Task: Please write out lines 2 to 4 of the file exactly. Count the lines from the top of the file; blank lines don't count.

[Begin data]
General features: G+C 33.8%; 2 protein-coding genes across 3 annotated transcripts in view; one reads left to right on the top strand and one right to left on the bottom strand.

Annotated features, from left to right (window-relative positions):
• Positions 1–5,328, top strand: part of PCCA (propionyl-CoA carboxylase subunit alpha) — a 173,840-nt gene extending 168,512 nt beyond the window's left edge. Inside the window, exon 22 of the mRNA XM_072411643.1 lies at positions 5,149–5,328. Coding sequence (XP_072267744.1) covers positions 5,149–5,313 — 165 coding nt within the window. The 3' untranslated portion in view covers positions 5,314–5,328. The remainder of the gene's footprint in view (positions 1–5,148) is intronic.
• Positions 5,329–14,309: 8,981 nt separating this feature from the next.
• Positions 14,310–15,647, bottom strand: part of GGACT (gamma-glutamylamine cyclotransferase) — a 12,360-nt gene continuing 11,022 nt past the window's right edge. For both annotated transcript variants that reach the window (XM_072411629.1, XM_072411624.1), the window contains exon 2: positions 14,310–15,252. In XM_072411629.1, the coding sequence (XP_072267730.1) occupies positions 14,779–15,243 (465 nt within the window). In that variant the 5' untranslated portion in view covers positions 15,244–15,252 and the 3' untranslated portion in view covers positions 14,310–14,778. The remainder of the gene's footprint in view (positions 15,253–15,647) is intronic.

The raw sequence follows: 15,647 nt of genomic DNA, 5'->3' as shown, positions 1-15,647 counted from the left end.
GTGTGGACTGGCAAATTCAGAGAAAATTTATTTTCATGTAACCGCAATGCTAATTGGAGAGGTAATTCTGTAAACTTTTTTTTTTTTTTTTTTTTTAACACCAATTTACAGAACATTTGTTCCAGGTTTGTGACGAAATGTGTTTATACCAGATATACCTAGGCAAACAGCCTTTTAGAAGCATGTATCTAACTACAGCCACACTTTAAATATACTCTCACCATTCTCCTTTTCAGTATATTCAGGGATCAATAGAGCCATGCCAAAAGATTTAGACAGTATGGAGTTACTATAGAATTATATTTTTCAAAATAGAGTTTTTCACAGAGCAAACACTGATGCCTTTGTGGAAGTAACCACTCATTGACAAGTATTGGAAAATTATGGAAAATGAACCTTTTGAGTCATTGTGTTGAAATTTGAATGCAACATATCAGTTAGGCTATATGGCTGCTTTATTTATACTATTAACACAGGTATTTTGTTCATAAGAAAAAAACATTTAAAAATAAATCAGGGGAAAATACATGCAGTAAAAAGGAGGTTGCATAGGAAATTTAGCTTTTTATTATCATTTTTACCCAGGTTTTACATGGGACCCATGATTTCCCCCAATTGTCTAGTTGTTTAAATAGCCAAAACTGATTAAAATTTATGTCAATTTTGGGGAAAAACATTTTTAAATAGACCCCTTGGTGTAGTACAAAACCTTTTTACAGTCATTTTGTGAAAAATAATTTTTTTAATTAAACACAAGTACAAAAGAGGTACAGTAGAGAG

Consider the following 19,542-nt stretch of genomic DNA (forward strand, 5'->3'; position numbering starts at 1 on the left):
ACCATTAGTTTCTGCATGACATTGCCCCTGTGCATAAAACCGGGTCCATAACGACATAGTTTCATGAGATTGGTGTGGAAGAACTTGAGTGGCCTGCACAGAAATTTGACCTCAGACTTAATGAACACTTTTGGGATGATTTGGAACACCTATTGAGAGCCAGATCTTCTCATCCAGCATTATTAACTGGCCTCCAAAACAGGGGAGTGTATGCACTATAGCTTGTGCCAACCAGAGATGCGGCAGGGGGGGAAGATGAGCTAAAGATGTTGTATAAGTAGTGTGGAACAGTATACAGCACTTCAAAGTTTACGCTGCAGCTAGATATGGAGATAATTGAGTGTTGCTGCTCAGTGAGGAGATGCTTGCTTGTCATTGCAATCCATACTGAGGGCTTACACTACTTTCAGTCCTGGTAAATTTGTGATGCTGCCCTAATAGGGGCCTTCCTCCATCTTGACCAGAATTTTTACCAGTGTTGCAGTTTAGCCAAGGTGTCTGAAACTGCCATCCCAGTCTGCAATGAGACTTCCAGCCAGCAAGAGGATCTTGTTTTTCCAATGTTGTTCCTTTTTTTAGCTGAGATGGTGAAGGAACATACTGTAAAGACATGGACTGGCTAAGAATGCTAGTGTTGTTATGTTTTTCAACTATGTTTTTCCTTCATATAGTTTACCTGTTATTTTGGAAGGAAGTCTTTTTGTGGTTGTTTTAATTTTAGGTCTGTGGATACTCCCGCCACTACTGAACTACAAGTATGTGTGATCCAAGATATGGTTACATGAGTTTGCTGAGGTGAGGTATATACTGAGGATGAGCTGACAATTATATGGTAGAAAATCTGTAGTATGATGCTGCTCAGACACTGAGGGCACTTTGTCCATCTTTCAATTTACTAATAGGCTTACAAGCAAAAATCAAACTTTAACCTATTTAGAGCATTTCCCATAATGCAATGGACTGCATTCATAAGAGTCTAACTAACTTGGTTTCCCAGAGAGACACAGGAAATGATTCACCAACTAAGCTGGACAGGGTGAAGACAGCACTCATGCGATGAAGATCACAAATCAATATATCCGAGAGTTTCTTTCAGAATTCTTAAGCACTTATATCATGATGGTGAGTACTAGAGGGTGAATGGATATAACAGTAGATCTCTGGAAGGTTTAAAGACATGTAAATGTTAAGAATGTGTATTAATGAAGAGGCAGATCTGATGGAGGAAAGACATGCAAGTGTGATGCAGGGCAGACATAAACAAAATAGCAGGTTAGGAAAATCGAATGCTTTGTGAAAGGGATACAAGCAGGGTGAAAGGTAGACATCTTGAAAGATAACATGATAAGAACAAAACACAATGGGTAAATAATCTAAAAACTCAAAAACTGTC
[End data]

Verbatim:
Annotated features, from left to right (window-relative positions):
• Positions 1–5,328, top strand: part of PCCA (propionyl-CoA carboxylase subunit alpha) — a 173,840-nt gene extending 168,512 nt beyond the window's left edge. Inside the window, exon 22 of the mRNA XM_072411643.1 lies at positions 5,149–5,328. Coding sequence (XP_072267744.1) covers positions 5,149–5,313 — 165 coding nt within the window. The 3' untranslated portion in view covers positions 5,314–5,328. The remainder of the gene's footprint in view (positions 1–5,148) is intronic.
• Positions 5,329–14,309: 8,981 nt separating this feature from the next.